Platinum printing is a vintage process invented in the 19th Century. This printing method is one of the very first photographic printing processes. Platinum metal, in liquid form, is used as the emulsion to create a print with an expanded tonal range from the deepest blacks to the brightest whites. This incredible tonal range creates amazing and unmatchable detail in both the shadow and highlight areas. This is what gives the Platinum print a three-dimensional quality, which makes it unique when compared to other printing processes.

Platinum prints are considered one of a kind since each is individually created by hand. The differences in coating, temperature and humidity are just a few of the variables that characterize each print.

Platinum prints are very unique and rare and only found in the fine art photography genre. These prints are considered the most archival of all photographic processes.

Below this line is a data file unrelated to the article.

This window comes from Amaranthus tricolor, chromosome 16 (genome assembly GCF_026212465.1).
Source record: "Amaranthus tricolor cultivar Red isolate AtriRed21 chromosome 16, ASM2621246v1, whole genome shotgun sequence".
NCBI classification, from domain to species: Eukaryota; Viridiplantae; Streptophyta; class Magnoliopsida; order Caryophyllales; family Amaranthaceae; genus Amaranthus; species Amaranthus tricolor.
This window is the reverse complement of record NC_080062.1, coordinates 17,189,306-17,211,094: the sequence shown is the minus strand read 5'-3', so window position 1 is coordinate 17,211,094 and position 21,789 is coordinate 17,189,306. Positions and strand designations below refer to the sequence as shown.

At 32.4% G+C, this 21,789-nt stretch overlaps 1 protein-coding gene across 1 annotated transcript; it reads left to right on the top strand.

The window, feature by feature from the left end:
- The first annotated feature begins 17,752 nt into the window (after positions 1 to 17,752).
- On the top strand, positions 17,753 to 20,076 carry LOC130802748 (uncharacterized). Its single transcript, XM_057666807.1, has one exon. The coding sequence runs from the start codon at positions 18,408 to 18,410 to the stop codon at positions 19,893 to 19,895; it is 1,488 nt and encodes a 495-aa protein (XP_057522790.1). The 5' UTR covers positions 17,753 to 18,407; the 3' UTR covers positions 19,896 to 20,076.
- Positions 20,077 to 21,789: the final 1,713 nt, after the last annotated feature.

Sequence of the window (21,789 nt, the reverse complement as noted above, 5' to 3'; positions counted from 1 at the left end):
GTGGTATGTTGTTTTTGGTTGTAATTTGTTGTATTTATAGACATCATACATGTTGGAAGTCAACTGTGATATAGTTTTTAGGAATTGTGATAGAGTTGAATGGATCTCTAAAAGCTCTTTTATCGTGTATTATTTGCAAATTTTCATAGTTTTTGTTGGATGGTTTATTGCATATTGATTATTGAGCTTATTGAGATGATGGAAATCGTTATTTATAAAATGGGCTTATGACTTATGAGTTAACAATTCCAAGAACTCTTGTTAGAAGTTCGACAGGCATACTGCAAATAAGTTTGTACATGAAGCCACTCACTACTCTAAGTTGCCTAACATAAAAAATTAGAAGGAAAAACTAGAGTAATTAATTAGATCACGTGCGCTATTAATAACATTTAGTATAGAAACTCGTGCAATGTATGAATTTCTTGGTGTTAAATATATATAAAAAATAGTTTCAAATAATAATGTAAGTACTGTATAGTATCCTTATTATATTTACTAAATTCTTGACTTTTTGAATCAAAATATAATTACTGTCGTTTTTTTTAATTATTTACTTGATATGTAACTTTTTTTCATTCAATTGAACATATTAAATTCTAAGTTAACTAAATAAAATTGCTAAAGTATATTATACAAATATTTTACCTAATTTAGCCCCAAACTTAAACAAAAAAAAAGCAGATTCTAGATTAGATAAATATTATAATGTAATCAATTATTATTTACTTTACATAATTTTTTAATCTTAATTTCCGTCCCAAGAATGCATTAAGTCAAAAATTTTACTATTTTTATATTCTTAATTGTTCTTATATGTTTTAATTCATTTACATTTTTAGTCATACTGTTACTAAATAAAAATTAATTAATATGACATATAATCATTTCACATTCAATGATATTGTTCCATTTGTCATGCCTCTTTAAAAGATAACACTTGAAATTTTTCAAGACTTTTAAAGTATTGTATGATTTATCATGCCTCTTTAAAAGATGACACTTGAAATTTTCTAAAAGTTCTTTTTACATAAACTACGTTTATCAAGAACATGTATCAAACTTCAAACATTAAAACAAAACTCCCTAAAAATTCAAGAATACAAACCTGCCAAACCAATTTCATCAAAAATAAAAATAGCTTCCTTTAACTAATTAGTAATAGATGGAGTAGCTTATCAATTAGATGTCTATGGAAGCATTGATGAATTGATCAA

The Process:

Each print is the size of the negative (a direct negative contact print).  Black and white film is used with large format cameras to produce large negatives.  The negative is the crucial part of creating a Platinum print.  It must be a dense, correctly exposed negative to achieve the expansion of tones. You cannot dodge, burn or manipulate the negative in any way to create the final print.

There are several methods in making a Platinum print. The primary method used for Julie’s prints are as follows: The Platinum, along with Palladium and Ferric Oxalate are measured out in drops in different amounts, depending on the negative size.  Then the liquid emulsion is hand painted directly on to a high quality watercolor or Japanese paper with a Hake brush.  Once the emulsion is dry, the negative is laid on the coated paper, then pressed under glass in a contact print frame. The negative and paper are exposed using a UV light source (sun or UV light box).  The exposed paper is placed in a contrast developer.  Then the print goes through 3 clearing baths, washed, and then air-dried.